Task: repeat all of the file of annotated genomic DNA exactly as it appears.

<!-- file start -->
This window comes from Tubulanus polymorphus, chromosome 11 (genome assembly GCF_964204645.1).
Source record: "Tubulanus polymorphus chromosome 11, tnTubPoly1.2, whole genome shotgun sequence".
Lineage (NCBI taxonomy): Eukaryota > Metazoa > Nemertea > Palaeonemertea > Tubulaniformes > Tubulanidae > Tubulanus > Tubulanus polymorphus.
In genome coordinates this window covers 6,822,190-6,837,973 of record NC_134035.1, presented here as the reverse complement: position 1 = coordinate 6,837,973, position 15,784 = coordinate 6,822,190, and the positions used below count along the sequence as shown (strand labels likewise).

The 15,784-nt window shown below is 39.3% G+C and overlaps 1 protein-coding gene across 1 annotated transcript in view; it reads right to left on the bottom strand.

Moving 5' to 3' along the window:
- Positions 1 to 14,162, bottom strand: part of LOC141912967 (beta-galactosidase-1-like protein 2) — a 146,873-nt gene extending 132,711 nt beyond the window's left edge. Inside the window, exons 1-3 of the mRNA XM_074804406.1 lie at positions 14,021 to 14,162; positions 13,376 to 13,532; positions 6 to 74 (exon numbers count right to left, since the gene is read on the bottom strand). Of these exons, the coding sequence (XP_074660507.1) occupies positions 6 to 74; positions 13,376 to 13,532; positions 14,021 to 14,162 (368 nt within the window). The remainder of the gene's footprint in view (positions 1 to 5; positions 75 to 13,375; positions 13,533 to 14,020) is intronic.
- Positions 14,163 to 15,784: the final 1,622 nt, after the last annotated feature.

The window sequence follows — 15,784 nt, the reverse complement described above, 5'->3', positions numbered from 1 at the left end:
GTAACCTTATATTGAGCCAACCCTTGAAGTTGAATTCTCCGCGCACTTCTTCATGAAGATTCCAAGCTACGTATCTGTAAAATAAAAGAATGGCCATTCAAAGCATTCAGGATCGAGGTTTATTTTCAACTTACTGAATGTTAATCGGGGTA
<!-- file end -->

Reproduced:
This window comes from Tubulanus polymorphus, chromosome 11 (genome assembly GCF_964204645.1).
Source record: "Tubulanus polymorphus chromosome 11, tnTubPoly1.2, whole genome shotgun sequence".
Lineage (NCBI taxonomy): Eukaryota > Metazoa > Nemertea > Palaeonemertea > Tubulaniformes > Tubulanidae > Tubulanus > Tubulanus polymorphus.
In genome coordinates this window covers 6,822,190-6,837,973 of record NC_134035.1, presented here as the reverse complement: position 1 = coordinate 6,837,973, position 15,784 = coordinate 6,822,190, and the positions used below count along the sequence as shown (strand labels likewise).

The 15,784-nt window shown below is 39.3% G+C and overlaps 1 protein-coding gene across 1 annotated transcript in view; it reads right to left on the bottom strand.

Moving 5' to 3' along the window:
- Positions 1 to 14,162, bottom strand: part of LOC141912967 (beta-galactosidase-1-like protein 2) — a 146,873-nt gene extending 132,711 nt beyond the window's left edge. Inside the window, exons 1-3 of the mRNA XM_074804406.1 lie at positions 14,021 to 14,162; positions 13,376 to 13,532; positions 6 to 74 (exon numbers count right to left, since the gene is read on the bottom strand). Of these exons, the coding sequence (XP_074660507.1) occupies positions 6 to 74; positions 13,376 to 13,532; positions 14,021 to 14,162 (368 nt within the window). The remainder of the gene's footprint in view (positions 1 to 5; positions 75 to 13,375; positions 13,533 to 14,020) is intronic.
- Positions 14,163 to 15,784: the final 1,622 nt, after the last annotated feature.

The window sequence follows — 15,784 nt, the reverse complement described above, 5'->3', positions numbered from 1 at the left end:
GTAACCTTATATTGAGCCAACCCTTGAAGTTGAATTCTCCGCGCACTTCTTCATGAAGATTCCAAGCTACGTATCTGTAAAATAAAAGAATGGCCATTCAAAGCATTCAGGATCGAGGTTTATTTTCAACTTACTGAATGTTAATCGGGGTA